Even in those tight leather trousers, he’d been up and down a gazillion stage lighting rigs, flying flags for Irish peace to mid-western Americans who couldn’t care less. He’d pulled embarrassed girls from the front rows of tiered arenas from Tampa to Tokyo for a less-than spontaneous cringing waltz while the rest of the band cut loose around him. He’d grown his hair, pulled the mullet into a pony tail and plonked a ten gallon Diddy hat on top of it, just because he could. In photos, on stage and seemingly everywhere else, he’d started wearing loosely buttoned waistcoats while forgetting to stick a shirt on underneath. Bare-chested and barefaced, he was Bono and he could do whatever the heck he liked.
In the period after the globe-straddling Joshua Tree tour, U2 could have rested a few months…a year…a couple perhaps…retired, even, and no-one would’ve complained. They were omnipresent, their serious, monochromed faces peeking out from below their wide-brimmed thinning-hair hiders with knowing looks that said, “We are Kings and don’t we know it!“
The Joshua Tree was, to date, their peak, at least commercially if not critically. Material from those early chest-beaters Boy and War still featured strongly in their live set. The pinging ambience of the Eno-produced Unforgettable Fire was a chin-strokers’ favourite. But The Joshua Tree and its widescreen grandeur found favour with half the actual planet.
What came next was not a rest or a reboot (that came a year or two later) but Rattle And Hum, a self-indulgent movie ‘n album spectacular that jigsawed together the vibe of the Joshua Tree tour with material written in hotel rooms, soundchecks and studios in the cities where U2 happened to be playing. Although it has less of a stinky whiff about it nowadays, at the time of release Rattle & Hum was given a critical kicking.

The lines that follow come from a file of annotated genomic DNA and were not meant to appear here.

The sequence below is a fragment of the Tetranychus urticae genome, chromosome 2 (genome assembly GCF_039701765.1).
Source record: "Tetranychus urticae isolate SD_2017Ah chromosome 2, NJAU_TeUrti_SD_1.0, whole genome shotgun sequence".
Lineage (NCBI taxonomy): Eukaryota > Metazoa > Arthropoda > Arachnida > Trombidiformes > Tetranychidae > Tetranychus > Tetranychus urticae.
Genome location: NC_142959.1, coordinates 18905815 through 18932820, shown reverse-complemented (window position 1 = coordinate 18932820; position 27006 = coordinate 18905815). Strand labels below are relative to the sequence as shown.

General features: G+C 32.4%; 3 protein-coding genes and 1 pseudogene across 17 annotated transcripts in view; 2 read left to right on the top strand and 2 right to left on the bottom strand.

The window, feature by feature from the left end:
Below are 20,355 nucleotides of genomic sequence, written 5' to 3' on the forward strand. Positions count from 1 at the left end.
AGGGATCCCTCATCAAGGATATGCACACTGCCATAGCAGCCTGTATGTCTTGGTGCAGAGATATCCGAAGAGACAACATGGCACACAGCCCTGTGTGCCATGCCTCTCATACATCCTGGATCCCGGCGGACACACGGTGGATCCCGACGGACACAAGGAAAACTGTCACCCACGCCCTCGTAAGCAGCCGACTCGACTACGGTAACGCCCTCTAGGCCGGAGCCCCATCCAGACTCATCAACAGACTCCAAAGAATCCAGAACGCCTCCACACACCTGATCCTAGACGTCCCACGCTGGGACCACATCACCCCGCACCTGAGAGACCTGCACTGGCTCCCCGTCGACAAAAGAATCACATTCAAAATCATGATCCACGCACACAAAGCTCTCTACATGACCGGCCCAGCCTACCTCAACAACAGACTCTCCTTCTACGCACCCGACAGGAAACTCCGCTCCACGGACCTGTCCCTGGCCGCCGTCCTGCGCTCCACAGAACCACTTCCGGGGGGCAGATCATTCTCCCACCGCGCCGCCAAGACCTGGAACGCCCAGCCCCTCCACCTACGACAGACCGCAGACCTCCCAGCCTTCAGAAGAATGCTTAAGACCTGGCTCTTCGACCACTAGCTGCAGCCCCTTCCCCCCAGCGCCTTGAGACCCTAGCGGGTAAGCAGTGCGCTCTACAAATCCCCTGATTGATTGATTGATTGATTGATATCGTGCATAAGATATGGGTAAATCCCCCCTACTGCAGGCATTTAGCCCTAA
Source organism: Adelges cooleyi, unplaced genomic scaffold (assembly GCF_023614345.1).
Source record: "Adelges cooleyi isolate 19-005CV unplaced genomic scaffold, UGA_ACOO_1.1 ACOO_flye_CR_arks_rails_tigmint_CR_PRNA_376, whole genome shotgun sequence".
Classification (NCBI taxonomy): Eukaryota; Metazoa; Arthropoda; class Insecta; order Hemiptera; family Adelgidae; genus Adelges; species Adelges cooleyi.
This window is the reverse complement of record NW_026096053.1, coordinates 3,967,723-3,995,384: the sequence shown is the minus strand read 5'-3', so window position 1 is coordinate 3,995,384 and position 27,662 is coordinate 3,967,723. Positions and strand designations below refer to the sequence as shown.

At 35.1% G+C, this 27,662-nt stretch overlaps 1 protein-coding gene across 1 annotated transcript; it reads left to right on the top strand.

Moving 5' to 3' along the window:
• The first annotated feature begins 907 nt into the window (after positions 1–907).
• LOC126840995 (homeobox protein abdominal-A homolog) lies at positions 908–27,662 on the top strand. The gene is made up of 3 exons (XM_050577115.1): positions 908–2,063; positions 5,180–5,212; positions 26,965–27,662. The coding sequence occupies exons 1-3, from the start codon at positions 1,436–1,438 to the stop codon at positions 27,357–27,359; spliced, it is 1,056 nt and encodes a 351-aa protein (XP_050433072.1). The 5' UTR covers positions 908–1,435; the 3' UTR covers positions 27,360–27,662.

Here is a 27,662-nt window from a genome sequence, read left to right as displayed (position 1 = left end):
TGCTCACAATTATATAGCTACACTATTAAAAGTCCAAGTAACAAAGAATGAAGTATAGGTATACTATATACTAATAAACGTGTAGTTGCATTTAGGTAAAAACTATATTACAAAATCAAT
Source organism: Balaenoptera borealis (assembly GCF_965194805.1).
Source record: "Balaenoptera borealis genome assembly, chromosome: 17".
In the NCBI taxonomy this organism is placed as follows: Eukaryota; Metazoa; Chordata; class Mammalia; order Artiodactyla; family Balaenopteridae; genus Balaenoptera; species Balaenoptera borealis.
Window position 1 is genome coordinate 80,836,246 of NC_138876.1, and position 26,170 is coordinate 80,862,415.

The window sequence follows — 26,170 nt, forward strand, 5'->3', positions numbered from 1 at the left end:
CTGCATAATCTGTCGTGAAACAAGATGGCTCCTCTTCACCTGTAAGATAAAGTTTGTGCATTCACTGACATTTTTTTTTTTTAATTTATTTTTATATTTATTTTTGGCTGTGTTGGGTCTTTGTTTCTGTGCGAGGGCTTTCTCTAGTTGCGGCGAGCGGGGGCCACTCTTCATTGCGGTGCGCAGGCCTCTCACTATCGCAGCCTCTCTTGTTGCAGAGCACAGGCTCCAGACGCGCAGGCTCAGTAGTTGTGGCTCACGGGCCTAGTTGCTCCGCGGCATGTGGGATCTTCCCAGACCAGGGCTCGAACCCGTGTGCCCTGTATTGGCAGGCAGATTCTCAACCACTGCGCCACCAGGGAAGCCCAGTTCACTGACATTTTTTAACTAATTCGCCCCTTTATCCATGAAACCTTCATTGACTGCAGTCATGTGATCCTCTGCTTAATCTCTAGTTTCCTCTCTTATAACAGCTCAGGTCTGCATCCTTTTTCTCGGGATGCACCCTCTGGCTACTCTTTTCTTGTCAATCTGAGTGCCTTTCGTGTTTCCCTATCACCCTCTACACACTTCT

“By almost any rock & roll fan’s standards, U2’s Rattle and Hum is an awful record,” wrote Tom Carson in The Village Voice.
“This is a mess with a mission,” wrote David Fricke in Rolling Stone. “But a mess nevertheless.”
It wasn’t so much the songs – Desire‘s tubthumping three chords and the truth swirl became the band’s first UK number 1. Album closer All I Want Is You is a classic, whichever way you choose to look at it – yer actual Van Dyke Parks did that beautifully weird and slow-burning string arrangement ferchristsake! And any album that includes Angel Of Harlem (more of which later) can never be considered awful.
Some of it was pretty grim, all the same.
The band appropriated The Beatles’ Helter Skelter, “stealing it back from Charles Manson” as the frontman boldly claims, right before the band limp their way through the blandest of cover versions. If The Beatles’ original was Jaws, all sinister menace and bite, U2’s version is the totally pointless and flacid Jaws 4.
It wasn’t just the songs though, but the way the band presented themselves. With the benefit of hindsight, should you not have noticed at the time, it’s actually hilarious.
“Silver and Gold,” blabbed Bono, “came about after I’d spent an evening singing old blues songs around the piano with Keith Richards and Mick Jagger… I was completely uneducated and I decided after spending a night singing these old timeless delta blues songs, that as I couldn’t contribute one, I’d write one. I went away and wrote it, very quickly.“